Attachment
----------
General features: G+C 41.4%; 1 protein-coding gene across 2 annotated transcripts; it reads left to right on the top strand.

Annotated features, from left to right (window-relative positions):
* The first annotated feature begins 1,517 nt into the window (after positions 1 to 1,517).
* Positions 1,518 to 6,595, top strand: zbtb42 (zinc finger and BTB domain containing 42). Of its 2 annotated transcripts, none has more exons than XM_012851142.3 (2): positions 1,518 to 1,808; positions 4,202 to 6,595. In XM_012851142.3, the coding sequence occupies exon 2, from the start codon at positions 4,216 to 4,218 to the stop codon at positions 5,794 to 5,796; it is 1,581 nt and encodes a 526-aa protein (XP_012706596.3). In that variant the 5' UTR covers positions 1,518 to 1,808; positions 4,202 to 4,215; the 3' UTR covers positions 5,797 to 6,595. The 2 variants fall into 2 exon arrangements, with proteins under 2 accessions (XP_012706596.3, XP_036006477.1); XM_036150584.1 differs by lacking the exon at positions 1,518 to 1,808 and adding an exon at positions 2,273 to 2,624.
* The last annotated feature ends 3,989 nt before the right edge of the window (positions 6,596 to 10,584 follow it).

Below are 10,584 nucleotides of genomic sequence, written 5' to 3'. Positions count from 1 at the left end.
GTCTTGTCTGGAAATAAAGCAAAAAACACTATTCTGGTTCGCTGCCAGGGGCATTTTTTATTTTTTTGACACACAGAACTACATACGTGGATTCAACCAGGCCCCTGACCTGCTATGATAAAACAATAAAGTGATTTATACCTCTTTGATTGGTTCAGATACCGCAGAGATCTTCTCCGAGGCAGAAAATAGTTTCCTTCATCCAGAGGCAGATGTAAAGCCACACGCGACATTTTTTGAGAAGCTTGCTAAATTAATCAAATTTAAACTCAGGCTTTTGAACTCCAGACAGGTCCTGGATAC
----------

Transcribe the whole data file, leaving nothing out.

General features: G+C 41.4%; 1 protein-coding gene across 2 annotated transcripts; it reads left to right on the top strand.

Annotated features, from left to right (window-relative positions):
* The first annotated feature begins 1,517 nt into the window (after positions 1 to 1,517).
* Positions 1,518 to 6,595, top strand: zbtb42 (zinc finger and BTB domain containing 42). Of its 2 annotated transcripts, none has more exons than XM_012851142.3 (2): positions 1,518 to 1,808; positions 4,202 to 6,595. In XM_012851142.3, the coding sequence occupies exon 2, from the start codon at positions 4,216 to 4,218 to the stop codon at positions 5,794 to 5,796; it is 1,581 nt and encodes a 526-aa protein (XP_012706596.3). In that variant the 5' UTR covers positions 1,518 to 1,808; positions 4,202 to 4,215; the 3' UTR covers positions 5,797 to 6,595. The 2 variants fall into 2 exon arrangements, with proteins under 2 accessions (XP_012706596.3, XP_036006477.1); XM_036150584.1 differs by lacking the exon at positions 1,518 to 1,808 and adding an exon at positions 2,273 to 2,624.
* The last annotated feature ends 3,989 nt before the right edge of the window (positions 6,596 to 10,584 follow it).

Below are 10,584 nucleotides of genomic sequence, written 5' to 3'. Positions count from 1 at the left end.
GTCTTGTCTGGAAATAAAGCAAAAAACACTATTCTGGTTCGCTGCCAGGGGCATTTTTTATTTTTTTGACACACAGAACTACATACGTGGATTCAACCAGGCCCCTGACCTGCTATGATAAAACAATAAAGTGATTTATACCTCTTTGATTGGTTCAGATACCGCAGAGATCTTCTCCGAGGCAGAAAATAGTTTCCTTCATCCAGAGGCAGATGTAAAGCCACACGCGACATTTTTTGAGAAGCTTGCTAAATTAATCAAATTTAAACTCAGGCTTTTGAACTCCAGACAGGTCCTGGATAC